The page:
However, you can rent or buy it from major US cable platforms, iTunes, GooglePlay, Vudu, Vimeo, Amazon, and Fandango for $US4.99 – $US9.99.

It is available in Australia through Amazon and can be purchased online here on VOD and DVD.

Source: MotorbikeWriter.com

Anthony West quits over doping scandal

Gold Coast racer Anthony West, 37, has parked his motorcycle racing career over a seven-year doping dispute with the FIM (Fédération Internationale de Motocyclisme).

Ant West, who has raced in seven world championship series since 1998, announced his decision in a Facebook post over night:

Fuck FIM I’m done with this sport!!!! You will never see me on another motorcycle again in my life. You win FIM you dogs. Your really low shit people who should have nothing to do with the sport. FIM have pushed to make me lose my ride with Kawasaki here Brazil. FIM have destroyed my life many times and have put me into depression to point I wish I was dead. I’m done playing there bullshit political games. Fuck you FIM. Sorry to all my fans who have supported me all the way since 1999 when 1st went to world championship. I love you all!!!!

It follows a video post two days ago saying: “Last laps like this is why FIM don’t want me racing. Not meant to beat factory teams on a private bike.”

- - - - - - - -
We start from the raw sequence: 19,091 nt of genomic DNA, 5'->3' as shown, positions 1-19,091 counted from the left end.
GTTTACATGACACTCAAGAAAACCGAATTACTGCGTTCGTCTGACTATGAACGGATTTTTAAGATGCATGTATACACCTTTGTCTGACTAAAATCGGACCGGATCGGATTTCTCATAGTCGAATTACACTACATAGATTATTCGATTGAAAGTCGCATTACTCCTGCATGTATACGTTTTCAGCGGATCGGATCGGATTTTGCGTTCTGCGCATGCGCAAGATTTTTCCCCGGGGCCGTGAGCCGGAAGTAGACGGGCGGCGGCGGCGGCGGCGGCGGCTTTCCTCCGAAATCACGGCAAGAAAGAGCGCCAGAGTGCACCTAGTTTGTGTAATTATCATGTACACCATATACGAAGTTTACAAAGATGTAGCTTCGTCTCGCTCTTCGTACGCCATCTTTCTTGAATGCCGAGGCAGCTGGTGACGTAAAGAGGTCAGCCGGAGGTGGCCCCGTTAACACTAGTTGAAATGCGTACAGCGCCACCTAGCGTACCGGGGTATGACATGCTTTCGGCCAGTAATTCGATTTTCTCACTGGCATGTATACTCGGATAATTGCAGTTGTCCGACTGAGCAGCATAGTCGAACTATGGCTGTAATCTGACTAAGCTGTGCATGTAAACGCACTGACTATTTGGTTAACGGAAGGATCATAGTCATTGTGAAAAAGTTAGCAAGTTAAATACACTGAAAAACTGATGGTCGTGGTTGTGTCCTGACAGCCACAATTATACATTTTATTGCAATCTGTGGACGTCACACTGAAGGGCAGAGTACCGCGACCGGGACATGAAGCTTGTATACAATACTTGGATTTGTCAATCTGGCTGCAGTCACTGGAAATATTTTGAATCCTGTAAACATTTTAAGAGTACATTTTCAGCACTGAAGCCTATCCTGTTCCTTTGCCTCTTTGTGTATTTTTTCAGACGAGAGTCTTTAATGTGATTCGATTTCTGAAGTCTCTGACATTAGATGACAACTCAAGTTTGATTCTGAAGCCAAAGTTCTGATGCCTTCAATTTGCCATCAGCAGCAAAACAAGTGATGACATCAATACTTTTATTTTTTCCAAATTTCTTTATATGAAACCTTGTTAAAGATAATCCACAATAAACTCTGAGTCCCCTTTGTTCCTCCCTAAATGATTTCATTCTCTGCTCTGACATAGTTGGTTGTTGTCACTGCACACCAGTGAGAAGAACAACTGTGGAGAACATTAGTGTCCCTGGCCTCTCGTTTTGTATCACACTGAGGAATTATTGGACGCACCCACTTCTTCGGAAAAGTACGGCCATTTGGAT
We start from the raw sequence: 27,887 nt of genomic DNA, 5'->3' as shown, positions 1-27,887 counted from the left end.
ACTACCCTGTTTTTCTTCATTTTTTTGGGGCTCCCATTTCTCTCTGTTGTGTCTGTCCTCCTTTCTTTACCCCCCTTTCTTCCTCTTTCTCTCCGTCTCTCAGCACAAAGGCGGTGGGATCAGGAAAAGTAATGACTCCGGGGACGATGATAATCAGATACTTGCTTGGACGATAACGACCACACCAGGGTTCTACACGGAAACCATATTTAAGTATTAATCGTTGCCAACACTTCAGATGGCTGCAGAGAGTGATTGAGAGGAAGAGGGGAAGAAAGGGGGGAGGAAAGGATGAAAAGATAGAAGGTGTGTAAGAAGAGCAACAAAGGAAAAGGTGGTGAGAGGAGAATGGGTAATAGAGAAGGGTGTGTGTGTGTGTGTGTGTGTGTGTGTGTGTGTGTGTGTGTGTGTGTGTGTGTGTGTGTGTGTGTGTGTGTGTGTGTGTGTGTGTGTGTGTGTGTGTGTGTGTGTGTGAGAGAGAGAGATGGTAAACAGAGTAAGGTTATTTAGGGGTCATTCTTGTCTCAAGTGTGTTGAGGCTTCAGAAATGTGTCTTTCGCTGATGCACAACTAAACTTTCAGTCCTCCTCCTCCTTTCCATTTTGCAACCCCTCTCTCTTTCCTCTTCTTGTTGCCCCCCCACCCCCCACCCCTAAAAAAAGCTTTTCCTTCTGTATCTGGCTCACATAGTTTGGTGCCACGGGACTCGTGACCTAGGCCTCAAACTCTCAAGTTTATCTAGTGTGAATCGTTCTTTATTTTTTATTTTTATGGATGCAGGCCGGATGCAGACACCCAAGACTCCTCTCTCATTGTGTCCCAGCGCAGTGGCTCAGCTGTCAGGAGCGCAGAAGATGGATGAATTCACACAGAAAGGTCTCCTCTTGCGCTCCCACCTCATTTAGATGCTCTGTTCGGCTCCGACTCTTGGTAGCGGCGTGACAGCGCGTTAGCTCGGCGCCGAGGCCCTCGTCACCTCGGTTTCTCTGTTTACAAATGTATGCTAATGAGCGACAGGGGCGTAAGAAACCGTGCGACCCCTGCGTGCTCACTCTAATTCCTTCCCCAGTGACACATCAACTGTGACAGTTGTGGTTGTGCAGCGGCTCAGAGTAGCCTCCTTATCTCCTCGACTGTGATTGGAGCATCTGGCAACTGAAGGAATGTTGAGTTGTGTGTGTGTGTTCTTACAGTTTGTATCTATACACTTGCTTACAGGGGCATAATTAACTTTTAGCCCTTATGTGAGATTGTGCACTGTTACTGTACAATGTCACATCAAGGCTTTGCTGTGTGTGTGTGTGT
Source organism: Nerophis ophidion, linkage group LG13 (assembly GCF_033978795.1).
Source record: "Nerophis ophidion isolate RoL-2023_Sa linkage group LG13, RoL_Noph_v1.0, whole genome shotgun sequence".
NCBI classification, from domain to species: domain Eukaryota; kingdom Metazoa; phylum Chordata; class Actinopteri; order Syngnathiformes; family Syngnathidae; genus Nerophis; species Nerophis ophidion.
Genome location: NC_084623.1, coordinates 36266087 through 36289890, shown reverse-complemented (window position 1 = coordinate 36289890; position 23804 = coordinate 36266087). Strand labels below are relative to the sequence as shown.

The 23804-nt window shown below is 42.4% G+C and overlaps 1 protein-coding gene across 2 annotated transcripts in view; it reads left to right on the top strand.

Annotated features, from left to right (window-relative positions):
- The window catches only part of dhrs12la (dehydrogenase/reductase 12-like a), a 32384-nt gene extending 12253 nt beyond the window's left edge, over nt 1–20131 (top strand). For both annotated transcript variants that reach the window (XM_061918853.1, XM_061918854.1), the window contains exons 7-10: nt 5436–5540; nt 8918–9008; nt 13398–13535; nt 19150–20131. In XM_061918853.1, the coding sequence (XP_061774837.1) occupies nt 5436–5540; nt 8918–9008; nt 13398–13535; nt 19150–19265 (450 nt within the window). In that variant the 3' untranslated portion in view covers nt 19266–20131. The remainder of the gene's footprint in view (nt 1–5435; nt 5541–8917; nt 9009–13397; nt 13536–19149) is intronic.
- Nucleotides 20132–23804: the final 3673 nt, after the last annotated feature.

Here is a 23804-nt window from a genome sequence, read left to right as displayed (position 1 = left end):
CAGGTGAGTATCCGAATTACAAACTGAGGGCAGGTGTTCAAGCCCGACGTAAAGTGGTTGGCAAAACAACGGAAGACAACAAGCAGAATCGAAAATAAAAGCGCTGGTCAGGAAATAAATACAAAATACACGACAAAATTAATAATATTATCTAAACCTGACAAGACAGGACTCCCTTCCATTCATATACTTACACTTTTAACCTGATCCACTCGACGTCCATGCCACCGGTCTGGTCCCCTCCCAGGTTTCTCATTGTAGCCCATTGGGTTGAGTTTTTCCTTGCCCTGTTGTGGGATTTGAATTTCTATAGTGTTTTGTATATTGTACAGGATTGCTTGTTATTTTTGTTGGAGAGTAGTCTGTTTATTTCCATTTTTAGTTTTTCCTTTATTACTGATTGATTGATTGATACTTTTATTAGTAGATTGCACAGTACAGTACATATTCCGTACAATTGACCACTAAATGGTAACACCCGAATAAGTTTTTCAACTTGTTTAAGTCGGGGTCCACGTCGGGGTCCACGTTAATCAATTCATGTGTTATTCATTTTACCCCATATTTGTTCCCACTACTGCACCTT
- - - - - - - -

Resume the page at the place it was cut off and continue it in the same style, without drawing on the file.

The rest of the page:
Doping scandal

The doping scandal started in 2012 when he was racing World Moto2 championship with the Qatar-based QMMF Racing Team.

Ant claims he skipped breakfast and had a “workout drink” which caused him to prove positive in a drug test later the same day at the Le Mans round.

The FIM claims they had changed the rules to add the drink, but Ant says it wasn’t on the doping list and is even used by Australian football players.Ant West

Several months later he was banned.

A legal wrangle followed, he was dope tested two more times, his team was disqualified over an engine technicality, he had a 2018 Asian championship win revoked and he lost his racing licence.

Ant claims this was FIM bullying because he challenged the original ban.

He switched to the Brazilian SBK Championship in 2019 to escape FIM rules, but now seems to have dropped out of that series. 

  • If you are experiencing feelings of depression, contact Beyond Blue on 1300 22 4636 or Lifeline on 131114.

Source: MotorbikeWriter.com

Warning of police patrols for WSBK riders

Victoria Police are expected to be out in force over the next few days as warning to motorcyclists to ride safely on their way to and from the World Superbikes at Phillip Island this weekend.

In previous years, VicPol have conducted “Motosafe” operations around the WSBK and MotoGP events.